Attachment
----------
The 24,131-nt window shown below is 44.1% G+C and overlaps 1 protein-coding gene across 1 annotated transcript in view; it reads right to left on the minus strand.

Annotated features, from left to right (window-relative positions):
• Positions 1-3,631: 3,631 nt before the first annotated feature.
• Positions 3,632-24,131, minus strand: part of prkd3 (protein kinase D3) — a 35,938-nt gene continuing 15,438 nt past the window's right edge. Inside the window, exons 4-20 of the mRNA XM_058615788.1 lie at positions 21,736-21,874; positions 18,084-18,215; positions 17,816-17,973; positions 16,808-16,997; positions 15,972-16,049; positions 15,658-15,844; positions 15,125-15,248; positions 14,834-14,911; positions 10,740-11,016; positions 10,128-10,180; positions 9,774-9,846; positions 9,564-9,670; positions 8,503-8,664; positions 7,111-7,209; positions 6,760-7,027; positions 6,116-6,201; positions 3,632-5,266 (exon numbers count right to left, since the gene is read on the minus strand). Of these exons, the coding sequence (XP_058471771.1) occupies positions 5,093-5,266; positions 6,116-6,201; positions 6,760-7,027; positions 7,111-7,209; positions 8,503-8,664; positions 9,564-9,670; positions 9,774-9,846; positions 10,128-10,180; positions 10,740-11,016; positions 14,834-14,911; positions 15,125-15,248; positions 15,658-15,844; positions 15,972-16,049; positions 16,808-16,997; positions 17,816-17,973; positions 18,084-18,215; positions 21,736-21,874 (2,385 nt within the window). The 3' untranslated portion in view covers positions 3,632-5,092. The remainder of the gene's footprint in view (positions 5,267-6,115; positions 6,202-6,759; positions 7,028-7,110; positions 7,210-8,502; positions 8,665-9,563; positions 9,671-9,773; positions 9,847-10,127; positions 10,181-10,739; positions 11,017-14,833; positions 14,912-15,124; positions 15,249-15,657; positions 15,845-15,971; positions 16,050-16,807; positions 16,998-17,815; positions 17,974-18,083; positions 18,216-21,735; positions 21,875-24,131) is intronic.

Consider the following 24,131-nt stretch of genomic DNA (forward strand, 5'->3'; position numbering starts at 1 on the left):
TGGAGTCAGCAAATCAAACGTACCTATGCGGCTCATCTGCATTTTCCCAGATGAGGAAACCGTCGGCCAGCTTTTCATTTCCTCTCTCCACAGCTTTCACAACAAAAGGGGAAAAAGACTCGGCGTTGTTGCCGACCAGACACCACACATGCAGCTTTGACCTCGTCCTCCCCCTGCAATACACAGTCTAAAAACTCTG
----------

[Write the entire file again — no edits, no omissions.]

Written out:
The 24,131-nt window shown below is 44.1% G+C and overlaps 1 protein-coding gene across 1 annotated transcript in view; it reads right to left on the minus strand.

Annotated features, from left to right (window-relative positions):
• Positions 1-3,631: 3,631 nt before the first annotated feature.
• Positions 3,632-24,131, minus strand: part of prkd3 (protein kinase D3) — a 35,938-nt gene continuing 15,438 nt past the window's right edge. Inside the window, exons 4-20 of the mRNA XM_058615788.1 lie at positions 21,736-21,874; positions 18,084-18,215; positions 17,816-17,973; positions 16,808-16,997; positions 15,972-16,049; positions 15,658-15,844; positions 15,125-15,248; positions 14,834-14,911; positions 10,740-11,016; positions 10,128-10,180; positions 9,774-9,846; positions 9,564-9,670; positions 8,503-8,664; positions 7,111-7,209; positions 6,760-7,027; positions 6,116-6,201; positions 3,632-5,266 (exon numbers count right to left, since the gene is read on the minus strand). Of these exons, the coding sequence (XP_058471771.1) occupies positions 5,093-5,266; positions 6,116-6,201; positions 6,760-7,027; positions 7,111-7,209; positions 8,503-8,664; positions 9,564-9,670; positions 9,774-9,846; positions 10,128-10,180; positions 10,740-11,016; positions 14,834-14,911; positions 15,125-15,248; positions 15,658-15,844; positions 15,972-16,049; positions 16,808-16,997; positions 17,816-17,973; positions 18,084-18,215; positions 21,736-21,874 (2,385 nt within the window). The 3' untranslated portion in view covers positions 3,632-5,092. The remainder of the gene's footprint in view (positions 5,267-6,115; positions 6,202-6,759; positions 7,028-7,110; positions 7,210-8,502; positions 8,665-9,563; positions 9,671-9,773; positions 9,847-10,127; positions 10,181-10,739; positions 11,017-14,833; positions 14,912-15,124; positions 15,249-15,657; positions 15,845-15,971; positions 16,050-16,807; positions 16,998-17,815; positions 17,974-18,083; positions 18,216-21,735; positions 21,875-24,131) is intronic.

Consider the following 24,131-nt stretch of genomic DNA (forward strand, 5'->3'; position numbering starts at 1 on the left):
TGGAGTCAGCAAATCAAACGTACCTATGCGGCTCATCTGCATTTTCCCAGATGAGGAAACCGTCGGCCAGCTTTTCATTTCCTCTCTCCACAGCTTTCACAACAAAAGGGGAAAAAGACTCGGCGTTGTTGCCGACCAGACACCACACATGCAGCTTTGACCTCGTCCTCCCCCTGCAATACACAGTCTAAAAACTCTG